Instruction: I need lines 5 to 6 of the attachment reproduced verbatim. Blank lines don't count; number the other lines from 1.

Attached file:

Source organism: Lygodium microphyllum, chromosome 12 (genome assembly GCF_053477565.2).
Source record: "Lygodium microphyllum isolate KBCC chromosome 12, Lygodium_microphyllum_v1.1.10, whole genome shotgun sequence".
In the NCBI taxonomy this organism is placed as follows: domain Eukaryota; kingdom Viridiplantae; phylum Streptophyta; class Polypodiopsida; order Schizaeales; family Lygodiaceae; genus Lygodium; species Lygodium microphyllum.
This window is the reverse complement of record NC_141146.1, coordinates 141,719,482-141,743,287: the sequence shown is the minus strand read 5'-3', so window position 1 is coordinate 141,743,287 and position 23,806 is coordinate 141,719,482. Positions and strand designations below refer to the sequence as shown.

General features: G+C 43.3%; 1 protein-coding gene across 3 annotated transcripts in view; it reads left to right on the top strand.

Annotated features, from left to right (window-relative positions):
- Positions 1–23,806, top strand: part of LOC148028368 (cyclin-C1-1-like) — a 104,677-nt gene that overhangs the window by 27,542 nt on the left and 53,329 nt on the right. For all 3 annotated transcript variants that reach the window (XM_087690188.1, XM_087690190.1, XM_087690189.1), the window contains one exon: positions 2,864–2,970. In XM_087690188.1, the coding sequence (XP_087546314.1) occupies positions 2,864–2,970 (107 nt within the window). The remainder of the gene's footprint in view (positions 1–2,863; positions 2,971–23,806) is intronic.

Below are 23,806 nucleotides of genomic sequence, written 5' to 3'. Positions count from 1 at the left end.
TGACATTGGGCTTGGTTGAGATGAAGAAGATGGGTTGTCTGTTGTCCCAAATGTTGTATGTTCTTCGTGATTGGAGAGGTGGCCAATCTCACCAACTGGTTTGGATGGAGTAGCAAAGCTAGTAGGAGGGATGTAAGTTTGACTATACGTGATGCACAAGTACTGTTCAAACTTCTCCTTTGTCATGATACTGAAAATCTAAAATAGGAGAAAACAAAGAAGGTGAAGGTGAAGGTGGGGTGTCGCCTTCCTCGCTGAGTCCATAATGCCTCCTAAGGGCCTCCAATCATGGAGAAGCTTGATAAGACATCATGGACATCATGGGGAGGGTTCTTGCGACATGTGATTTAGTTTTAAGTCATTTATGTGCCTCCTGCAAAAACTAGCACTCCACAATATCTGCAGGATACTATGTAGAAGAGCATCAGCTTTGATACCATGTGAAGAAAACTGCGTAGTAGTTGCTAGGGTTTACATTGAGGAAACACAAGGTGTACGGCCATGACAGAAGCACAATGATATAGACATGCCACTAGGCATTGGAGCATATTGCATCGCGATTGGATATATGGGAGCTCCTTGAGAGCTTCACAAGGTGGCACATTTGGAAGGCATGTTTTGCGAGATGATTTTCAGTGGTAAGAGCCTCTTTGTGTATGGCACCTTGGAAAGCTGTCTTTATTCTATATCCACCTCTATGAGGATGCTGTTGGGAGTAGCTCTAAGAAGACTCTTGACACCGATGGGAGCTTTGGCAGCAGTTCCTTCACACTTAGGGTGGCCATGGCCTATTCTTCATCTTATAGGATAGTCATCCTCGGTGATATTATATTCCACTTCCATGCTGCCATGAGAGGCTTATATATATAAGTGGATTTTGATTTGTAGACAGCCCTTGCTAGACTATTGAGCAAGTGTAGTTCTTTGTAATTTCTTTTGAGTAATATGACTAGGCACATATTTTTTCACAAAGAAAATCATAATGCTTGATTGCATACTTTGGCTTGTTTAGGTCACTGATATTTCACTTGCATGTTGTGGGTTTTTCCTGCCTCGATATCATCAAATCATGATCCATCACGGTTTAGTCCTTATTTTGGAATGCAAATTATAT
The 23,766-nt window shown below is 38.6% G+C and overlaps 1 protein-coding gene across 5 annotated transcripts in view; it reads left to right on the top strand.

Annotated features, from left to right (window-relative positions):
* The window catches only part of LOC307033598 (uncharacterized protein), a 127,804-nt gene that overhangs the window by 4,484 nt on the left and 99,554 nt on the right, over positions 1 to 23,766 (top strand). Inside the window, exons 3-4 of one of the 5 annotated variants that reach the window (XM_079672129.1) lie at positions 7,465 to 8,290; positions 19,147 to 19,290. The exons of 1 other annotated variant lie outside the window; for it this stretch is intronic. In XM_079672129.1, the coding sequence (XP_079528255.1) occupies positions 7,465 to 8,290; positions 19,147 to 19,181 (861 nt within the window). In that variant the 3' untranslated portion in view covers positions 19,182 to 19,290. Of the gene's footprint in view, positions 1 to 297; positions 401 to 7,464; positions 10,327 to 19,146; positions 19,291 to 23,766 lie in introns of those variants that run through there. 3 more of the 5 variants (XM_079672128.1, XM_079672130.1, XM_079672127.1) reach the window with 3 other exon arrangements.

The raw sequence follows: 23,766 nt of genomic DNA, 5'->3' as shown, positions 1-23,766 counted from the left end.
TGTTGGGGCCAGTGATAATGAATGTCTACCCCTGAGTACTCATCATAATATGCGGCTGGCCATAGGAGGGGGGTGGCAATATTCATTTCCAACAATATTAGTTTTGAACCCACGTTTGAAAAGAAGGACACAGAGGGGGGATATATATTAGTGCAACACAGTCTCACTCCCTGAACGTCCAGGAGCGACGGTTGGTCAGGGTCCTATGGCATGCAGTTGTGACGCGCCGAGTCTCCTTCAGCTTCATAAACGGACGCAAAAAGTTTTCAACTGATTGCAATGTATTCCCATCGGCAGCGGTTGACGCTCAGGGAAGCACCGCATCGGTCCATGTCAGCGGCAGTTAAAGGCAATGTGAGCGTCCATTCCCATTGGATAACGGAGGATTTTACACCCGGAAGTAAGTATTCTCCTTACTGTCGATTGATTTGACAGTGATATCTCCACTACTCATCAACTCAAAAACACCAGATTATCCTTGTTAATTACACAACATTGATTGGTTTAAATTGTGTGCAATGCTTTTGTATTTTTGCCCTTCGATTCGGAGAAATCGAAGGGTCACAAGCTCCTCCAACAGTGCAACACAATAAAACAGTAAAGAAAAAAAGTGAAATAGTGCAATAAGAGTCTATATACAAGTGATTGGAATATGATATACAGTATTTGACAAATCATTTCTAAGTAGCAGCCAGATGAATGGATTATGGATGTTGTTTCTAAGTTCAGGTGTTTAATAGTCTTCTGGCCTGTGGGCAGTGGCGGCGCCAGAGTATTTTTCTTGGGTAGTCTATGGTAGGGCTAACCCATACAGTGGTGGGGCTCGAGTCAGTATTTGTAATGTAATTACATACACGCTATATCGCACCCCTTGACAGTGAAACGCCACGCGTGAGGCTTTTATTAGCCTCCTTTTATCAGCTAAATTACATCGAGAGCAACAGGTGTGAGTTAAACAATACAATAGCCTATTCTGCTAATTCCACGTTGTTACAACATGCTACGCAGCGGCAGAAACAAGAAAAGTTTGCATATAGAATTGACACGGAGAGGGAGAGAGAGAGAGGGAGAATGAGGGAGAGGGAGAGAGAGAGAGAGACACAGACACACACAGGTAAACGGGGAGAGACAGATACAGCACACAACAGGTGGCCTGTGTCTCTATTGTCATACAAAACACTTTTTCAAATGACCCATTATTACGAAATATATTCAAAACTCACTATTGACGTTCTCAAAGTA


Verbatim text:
General features: G+C 43.3%; 1 protein-coding gene across 3 annotated transcripts in view; it reads left to right on the top strand.

Annotated features, from left to right (window-relative positions):